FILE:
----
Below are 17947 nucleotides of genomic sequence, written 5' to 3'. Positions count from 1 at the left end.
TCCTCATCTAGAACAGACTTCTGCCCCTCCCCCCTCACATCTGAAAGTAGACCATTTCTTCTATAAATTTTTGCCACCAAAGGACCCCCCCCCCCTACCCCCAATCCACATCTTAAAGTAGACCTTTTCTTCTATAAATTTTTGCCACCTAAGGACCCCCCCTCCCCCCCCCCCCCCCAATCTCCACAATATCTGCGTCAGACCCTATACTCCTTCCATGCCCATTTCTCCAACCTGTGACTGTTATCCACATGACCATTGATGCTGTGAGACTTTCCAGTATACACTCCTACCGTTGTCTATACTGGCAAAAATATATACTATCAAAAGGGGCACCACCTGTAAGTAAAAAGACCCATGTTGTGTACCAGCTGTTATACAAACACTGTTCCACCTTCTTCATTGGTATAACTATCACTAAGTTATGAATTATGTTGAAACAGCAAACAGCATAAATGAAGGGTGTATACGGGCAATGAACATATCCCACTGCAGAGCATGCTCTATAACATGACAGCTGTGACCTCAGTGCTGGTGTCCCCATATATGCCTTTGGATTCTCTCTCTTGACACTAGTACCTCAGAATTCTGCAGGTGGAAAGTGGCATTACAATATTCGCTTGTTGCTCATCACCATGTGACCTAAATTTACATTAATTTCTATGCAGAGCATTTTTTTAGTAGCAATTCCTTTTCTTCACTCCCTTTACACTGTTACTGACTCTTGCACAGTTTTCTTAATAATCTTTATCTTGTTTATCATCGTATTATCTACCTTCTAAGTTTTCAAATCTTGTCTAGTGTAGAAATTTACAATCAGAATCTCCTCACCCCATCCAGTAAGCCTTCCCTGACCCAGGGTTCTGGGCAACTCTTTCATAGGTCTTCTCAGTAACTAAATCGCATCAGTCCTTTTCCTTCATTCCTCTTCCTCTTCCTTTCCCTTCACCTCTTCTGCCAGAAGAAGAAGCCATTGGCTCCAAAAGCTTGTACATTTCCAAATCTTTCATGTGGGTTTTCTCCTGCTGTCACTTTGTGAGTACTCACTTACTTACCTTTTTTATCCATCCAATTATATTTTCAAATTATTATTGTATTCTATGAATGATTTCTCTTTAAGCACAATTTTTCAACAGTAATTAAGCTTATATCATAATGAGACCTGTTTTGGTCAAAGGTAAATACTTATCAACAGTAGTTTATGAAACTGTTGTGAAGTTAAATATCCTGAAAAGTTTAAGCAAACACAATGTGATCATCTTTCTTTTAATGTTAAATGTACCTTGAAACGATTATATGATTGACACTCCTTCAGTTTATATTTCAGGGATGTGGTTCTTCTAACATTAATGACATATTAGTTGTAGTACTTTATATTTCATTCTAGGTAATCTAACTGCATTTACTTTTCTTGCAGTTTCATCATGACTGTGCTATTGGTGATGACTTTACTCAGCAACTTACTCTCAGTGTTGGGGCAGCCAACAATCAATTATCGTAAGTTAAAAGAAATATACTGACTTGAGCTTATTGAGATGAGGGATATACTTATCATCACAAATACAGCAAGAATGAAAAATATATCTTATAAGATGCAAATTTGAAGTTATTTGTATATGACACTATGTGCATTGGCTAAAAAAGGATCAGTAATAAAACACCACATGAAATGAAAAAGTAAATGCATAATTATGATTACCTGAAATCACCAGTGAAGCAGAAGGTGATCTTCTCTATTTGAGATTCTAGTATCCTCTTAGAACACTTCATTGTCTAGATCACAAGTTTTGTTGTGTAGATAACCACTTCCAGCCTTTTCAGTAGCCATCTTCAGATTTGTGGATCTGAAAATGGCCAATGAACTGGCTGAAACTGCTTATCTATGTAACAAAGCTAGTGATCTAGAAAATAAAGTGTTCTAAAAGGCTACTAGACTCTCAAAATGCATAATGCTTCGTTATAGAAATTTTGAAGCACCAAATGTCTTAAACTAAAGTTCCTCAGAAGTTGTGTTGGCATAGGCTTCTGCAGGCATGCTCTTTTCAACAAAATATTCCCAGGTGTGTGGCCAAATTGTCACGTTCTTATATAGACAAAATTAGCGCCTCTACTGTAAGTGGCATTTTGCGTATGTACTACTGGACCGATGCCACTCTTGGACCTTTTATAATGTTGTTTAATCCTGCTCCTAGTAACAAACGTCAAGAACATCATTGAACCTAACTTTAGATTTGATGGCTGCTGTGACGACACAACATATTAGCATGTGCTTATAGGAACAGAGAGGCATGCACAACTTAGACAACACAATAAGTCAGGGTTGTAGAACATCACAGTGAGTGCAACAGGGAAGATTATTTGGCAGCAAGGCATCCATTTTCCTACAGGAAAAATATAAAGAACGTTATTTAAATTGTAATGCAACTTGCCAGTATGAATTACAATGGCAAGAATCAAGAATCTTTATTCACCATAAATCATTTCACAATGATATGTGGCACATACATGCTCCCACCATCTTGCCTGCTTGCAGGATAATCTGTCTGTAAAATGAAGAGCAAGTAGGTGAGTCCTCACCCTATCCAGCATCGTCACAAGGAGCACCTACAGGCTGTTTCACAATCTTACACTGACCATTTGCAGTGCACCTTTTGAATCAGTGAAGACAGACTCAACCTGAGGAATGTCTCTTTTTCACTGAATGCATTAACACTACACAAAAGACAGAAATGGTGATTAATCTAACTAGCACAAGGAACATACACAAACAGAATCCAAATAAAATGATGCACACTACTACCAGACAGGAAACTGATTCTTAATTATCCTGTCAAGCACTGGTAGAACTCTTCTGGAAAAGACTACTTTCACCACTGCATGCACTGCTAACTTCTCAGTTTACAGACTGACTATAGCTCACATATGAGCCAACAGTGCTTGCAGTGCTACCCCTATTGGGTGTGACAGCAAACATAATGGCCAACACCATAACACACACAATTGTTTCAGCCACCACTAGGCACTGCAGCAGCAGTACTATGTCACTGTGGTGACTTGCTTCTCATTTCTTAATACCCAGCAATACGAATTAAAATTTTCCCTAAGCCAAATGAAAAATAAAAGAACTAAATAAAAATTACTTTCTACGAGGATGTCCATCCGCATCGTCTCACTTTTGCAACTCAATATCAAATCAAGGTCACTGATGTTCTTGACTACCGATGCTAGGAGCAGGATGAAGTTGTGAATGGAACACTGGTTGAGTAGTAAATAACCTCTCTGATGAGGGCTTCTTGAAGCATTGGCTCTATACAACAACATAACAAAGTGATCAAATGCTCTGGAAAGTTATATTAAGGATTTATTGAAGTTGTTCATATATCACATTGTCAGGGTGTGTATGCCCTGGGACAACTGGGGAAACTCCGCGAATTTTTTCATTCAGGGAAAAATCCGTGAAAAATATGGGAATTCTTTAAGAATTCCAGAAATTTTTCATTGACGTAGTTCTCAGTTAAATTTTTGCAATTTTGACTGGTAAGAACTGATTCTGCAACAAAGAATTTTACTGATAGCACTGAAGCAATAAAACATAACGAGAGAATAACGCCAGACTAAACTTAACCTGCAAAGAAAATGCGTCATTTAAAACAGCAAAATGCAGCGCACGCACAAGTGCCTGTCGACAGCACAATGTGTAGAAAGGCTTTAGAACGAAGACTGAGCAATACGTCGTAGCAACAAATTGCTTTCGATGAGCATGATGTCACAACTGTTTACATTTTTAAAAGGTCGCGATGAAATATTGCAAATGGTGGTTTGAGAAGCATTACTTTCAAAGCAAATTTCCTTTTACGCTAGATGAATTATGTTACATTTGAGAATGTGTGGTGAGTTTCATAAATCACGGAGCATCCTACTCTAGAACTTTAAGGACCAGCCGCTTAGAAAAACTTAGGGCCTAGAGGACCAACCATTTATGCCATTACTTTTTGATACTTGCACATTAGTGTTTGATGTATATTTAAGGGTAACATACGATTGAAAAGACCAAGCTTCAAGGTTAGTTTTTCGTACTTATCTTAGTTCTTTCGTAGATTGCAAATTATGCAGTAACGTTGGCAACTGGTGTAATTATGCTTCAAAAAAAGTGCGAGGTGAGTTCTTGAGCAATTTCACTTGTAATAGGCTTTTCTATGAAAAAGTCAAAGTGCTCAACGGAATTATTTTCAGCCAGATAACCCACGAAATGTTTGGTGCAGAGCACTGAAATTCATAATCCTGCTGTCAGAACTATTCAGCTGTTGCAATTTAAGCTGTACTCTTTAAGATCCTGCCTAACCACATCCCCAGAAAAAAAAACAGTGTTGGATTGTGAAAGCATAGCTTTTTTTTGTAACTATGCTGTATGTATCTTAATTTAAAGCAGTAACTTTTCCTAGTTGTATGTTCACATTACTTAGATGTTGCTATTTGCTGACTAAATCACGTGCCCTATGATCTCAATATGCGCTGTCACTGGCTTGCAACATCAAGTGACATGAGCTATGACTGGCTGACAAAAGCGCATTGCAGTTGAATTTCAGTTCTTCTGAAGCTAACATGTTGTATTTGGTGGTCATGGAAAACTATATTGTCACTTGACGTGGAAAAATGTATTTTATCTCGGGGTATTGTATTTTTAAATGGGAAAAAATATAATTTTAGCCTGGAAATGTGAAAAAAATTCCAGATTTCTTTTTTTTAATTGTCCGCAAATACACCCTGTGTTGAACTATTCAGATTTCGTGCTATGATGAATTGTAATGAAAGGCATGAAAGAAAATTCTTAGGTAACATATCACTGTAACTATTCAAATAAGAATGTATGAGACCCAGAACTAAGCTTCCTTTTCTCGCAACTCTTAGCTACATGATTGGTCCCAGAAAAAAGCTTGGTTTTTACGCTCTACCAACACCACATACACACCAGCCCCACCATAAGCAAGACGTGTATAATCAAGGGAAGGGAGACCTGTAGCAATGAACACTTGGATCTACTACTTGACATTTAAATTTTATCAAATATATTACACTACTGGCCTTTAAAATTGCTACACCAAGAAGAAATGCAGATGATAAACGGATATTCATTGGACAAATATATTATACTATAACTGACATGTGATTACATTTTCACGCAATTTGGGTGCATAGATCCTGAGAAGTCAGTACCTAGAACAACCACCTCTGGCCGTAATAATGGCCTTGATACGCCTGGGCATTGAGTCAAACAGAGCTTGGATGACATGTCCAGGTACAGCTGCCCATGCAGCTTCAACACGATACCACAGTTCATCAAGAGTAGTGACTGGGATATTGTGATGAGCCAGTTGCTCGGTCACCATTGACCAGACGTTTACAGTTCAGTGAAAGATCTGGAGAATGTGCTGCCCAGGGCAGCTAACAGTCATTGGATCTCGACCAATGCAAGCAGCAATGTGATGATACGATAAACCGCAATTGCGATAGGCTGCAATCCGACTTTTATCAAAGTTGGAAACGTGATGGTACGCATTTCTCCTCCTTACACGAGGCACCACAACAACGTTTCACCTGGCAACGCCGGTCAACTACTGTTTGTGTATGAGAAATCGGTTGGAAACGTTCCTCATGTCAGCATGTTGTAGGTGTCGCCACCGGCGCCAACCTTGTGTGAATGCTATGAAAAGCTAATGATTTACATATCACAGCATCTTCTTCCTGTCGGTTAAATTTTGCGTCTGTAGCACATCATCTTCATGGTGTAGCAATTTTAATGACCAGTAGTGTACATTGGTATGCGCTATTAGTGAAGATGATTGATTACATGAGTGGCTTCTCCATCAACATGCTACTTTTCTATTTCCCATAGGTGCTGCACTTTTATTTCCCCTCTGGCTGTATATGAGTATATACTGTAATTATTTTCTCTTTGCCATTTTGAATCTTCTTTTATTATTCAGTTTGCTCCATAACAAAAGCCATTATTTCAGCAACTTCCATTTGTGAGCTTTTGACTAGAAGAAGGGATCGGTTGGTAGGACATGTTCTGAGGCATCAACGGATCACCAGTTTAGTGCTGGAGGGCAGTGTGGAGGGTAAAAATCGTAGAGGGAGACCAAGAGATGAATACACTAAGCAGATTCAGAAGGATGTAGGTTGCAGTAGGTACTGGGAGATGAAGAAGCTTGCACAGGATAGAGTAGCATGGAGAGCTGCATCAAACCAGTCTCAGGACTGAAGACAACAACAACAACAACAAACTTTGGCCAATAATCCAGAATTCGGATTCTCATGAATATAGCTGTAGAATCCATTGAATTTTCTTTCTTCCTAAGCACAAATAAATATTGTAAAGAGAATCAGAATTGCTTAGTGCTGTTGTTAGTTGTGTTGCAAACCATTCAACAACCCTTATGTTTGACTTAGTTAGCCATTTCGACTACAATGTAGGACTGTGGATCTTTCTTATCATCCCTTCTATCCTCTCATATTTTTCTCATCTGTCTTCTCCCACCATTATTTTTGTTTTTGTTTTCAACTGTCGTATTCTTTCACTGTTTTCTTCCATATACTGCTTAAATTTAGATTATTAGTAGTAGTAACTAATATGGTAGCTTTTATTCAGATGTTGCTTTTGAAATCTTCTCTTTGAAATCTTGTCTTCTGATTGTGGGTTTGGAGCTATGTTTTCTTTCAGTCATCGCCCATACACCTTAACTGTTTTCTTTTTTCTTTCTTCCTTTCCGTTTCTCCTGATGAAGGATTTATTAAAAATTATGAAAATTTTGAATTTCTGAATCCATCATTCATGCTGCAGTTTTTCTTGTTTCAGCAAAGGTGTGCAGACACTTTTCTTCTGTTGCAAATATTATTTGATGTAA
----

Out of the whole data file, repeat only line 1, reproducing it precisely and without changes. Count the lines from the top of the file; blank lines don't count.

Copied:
Below are 17947 nucleotides of genomic sequence, written 5' to 3'. Positions count from 1 at the left end.